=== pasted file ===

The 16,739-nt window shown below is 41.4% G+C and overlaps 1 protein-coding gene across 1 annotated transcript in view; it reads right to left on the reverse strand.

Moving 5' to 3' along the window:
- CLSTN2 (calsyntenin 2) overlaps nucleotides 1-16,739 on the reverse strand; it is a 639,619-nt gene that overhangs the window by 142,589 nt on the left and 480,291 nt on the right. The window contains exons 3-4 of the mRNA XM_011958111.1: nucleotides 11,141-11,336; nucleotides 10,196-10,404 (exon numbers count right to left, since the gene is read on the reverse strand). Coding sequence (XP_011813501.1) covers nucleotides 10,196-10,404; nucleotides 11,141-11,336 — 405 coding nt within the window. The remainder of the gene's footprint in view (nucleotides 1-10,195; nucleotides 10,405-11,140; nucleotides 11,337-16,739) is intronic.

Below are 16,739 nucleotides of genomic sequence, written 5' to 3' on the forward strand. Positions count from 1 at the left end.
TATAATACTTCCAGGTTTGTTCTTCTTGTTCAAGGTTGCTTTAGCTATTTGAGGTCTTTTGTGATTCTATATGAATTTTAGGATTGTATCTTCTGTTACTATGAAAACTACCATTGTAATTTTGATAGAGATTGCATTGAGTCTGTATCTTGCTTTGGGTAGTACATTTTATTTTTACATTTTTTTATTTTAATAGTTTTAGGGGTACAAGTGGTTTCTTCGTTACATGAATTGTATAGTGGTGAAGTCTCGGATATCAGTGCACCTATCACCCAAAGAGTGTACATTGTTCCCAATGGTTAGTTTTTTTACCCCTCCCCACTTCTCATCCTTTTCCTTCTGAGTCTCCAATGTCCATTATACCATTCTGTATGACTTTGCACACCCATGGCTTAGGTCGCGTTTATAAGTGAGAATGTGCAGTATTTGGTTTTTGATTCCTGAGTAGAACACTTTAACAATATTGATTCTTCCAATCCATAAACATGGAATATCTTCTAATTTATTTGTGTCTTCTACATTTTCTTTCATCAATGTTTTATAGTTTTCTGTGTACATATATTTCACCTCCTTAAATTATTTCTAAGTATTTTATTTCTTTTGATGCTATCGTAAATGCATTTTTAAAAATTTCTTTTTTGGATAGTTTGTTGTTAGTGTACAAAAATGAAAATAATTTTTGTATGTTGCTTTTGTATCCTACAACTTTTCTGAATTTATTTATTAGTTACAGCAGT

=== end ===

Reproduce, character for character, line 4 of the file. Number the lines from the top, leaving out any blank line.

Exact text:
Below are 16,739 nucleotides of genomic sequence, written 5' to 3' on the forward strand. Positions count from 1 at the left end.